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Mass Against Speed?


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#1 Hrw-Amen

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Posted 05 August 2012 - 10:08 PM

I have now built a few engines both steam and diesel. I wanted to ask people (Especially those who build steam.) about their experiences of doing this. So far i have three MOC steam engines, (I will post my latest when Brickshelf is up.) and have used three different motor types.

First of all I built a 4-6-2 tank loco using the same wheel and motor set-up as the EN and obviously it therefore has similar performance which would be expected.

My second steam MOC is the red 4-4-0 steam engine I posted here a while ago. This seems to actually run quite well and is using a 4.5V motor and battery box (Although adapted with the PF IR unit.)it is slow, but sure, it pulls a few goods trucks (Or I guess a couple of coaches but not yet tried.) and goes at a steady rate around straights and curves through switches and the like. Slow but steady. It doe eat the batteries though, good job I am using rechargeable ones.

Now looking at photographs of steam trains I actually felt that the wheels needed to be a little more spaced out than on the standard EN set up. I decided on my latest build to try and normal train motor but with the large drivers. This is a 4-6-0 engine. I tried using the blind drivers as the middle pair but found it would not go through the switches and did not like the curves, so I have settled for using the blind drivers as the third (Rear set.) of wheels. This runs a lot better (Although still is  not too keen on switches.) but even so the motor is not that quick compared to when it is using the smaller wheels on standard LEGO trains.

So I am wondering what motor set-up do other builders of steam trains use most commonly for MOCs? I have thought about trying to get two medium PF motors into an engine but am not sure about gearing? I have built a small shunting diesel using the medium motor but it is very slow, OK for a shunter but not for a main line engine. The other solution I thought about was to construct a passenger coach (Like a baggage version.) and hide an extra motor in that to give the engine a bit of a push, but that seamed like cheating really.

I would be interested to hear what others use and what solutions you have come up with please?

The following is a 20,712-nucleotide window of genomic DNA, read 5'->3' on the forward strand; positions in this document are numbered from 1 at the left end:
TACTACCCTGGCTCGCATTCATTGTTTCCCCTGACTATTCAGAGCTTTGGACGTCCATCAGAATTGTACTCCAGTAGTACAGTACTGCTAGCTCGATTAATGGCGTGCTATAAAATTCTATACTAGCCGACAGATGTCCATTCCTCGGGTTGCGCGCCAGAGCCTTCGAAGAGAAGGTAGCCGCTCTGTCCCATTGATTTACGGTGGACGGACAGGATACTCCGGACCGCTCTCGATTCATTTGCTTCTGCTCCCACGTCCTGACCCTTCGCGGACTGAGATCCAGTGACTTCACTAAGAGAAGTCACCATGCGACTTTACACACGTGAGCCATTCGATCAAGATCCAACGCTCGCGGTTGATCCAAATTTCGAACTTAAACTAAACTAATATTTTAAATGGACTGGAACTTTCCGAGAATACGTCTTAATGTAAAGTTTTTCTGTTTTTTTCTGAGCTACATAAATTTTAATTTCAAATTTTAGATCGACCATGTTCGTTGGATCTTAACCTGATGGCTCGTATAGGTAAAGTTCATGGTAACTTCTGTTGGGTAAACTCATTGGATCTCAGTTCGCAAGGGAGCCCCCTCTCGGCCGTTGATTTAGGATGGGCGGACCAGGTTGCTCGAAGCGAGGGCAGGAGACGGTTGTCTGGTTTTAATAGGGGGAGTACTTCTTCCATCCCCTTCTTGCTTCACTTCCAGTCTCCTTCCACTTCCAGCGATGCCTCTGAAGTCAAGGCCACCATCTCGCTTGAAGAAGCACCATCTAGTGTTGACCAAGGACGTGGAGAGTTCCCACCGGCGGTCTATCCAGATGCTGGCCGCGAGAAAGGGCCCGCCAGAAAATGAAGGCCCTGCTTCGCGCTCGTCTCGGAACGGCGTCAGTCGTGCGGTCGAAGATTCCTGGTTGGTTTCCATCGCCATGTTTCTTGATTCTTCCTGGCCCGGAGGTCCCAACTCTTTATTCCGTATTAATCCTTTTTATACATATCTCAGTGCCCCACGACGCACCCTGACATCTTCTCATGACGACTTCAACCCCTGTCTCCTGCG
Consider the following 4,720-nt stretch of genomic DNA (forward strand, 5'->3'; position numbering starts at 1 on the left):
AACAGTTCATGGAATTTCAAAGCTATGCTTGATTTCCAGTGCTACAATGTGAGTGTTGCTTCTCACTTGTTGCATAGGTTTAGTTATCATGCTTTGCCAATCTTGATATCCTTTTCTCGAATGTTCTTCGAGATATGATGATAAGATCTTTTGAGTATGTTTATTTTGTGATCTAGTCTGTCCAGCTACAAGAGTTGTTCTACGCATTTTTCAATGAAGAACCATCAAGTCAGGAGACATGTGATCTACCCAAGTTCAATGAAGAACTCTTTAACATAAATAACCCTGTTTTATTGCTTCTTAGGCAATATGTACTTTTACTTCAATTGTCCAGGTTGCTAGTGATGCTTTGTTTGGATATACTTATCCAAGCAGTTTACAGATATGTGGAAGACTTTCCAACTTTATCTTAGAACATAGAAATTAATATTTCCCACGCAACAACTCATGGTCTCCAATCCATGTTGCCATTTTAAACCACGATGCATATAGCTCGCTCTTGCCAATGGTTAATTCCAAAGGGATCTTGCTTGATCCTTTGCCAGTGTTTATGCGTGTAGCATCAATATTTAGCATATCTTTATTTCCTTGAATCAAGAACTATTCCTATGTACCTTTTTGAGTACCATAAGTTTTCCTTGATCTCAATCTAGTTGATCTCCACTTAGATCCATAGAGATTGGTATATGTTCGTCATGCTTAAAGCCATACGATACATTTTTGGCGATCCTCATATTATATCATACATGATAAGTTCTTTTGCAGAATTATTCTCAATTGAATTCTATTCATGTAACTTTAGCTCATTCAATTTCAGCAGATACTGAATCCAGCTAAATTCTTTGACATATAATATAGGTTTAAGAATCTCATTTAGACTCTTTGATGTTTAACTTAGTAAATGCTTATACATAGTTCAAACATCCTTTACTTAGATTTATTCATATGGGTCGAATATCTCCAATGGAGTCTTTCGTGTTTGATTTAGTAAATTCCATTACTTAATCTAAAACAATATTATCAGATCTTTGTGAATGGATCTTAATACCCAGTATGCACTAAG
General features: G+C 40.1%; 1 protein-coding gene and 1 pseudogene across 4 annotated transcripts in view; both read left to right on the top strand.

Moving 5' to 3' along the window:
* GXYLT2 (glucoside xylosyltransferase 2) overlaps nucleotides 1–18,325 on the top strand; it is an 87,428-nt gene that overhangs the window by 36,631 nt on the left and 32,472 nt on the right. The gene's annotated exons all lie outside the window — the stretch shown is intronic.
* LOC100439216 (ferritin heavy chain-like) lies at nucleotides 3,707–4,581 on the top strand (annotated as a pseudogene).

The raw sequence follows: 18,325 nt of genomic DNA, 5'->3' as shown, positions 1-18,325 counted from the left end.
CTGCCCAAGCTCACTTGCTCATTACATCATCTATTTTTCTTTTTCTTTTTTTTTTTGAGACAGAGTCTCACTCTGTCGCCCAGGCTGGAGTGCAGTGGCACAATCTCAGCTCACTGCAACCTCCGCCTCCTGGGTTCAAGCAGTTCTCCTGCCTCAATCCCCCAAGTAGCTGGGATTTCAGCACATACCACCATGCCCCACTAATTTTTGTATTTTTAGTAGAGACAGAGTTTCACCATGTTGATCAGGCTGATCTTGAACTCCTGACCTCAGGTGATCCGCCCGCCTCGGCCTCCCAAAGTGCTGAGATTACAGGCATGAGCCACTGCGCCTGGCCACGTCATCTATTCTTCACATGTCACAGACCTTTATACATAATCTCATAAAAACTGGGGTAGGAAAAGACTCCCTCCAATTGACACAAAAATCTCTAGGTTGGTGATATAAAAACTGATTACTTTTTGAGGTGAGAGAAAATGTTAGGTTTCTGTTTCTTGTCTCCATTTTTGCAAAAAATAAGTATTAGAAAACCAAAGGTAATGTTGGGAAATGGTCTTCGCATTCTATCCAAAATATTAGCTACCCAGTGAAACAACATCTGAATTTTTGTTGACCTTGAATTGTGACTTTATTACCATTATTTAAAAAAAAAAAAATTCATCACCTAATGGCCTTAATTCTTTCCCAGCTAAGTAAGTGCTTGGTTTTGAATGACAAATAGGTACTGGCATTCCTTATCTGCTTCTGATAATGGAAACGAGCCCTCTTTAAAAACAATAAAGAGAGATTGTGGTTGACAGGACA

#2 Duq

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Posted 05 August 2012 - 11:37 PM

For my BR65 I've used a single PF M-motor with 1:1 gearing to the Lego large drivers. The engine isn't fast but I don't mind; it's fast enough to go around with a few carriages and you can still see the drive gear working.
The typical solution for steam engine with a tender is to put the motor there but sofar I've only built tank engines. My next project will probably be another tank engine...
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#3 Icosahedron

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Posted 06 August 2012 - 12:42 AM

Well there are only two things that you can aim for with train gearing, speed or torque; not both.

If the driving gear were an 8T and the driven gear were a 24T, then the torque would tend to be about 3x more than that generated by the motor but wouldn't go fast.

If the driving gear were a 24T and the driven gear were an 8T, then the speed would tend to be about 3x more than that generated by the motor but you would have difficulties acquiring momentum.

#4 LEGO Train 12 Volts

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Posted 06 August 2012 - 05:34 AM

View PostDuq, on 05 August 2012 - 11:37 PM, said:

For my BR65 I've used a single PF M-motor with 1:1 gearing to the Lego large drivers. The engine isn't fast but I don't mind; it's fast enough to go around with a few carriages and you can still see the drive gear working.
The typical solution for steam engine with a tender is to put the motor there but sofar I've only built tank engines. My next project will probably be another tank engine...

I suggest the same solution of Duq, but if your tender is motorized you can try to regear your steam locomotive (read this two topic: BR84-009 - Post 1 and BR01-1075 - Post 52
All the best
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#5 SavaTheAggie

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Posted 06 August 2012 - 07:18 AM

With the exception of my yet to be built next project, ALL of my steam engines are tender driven.  Unless you're specifically out to get the steam engine to do the work, there's no reason to have a steam engine with powered drivers.  Personally I think, as far as LEGO is concerned, it's a novelty.  Yeah it isn't realistic, but performance is so much better otherwise.

As has been said, you can have torque or speed but not both.  My Allegheny runs on two XL motors with a 1:1 gearing to its wheels, meaning the tender wheels turn at about 200 RPM:



My PRR T1, however, is running on two 9v motors in the tender, which provides a lot of speed, but with all that locomotive in front it has to make up pulling power by serious power input (though through lubrication I've improved on that)



For my money, the best combination of power and speed comes from two standard PF motors in the tender.  My TSRR #500 is a true workhorse for me and TexLUG.  She can handle long trains and reasonable high speed.

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And if you're having problems with your ten wheeler (4-6-0), may I humbly submit my ten wheeler.  She can take all switches, curves, s curves, etc. at high speed.

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--Tony

Edited by SavaTheAggie, 06 August 2012 - 07:24 AM.

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#6 Hrw-Amen

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Posted 06 August 2012 - 11:31 AM

Thanks for the replies, maybe I will try the powered tender route, I could probably rebuild the green train to do that quite easy, apart from the tender is a three axle one, not quite sure how I'd manage that as at the moment it is the middle set of wheels that are set up to slide (So as to speak.) to enable it to go round corners. Do the old 12V 'middle' wheels fit into the middle hole in the current PF train motors as that would be an easy solution, if not I'd have to figure out how to get it round bends, maybe just give it a four axle tender?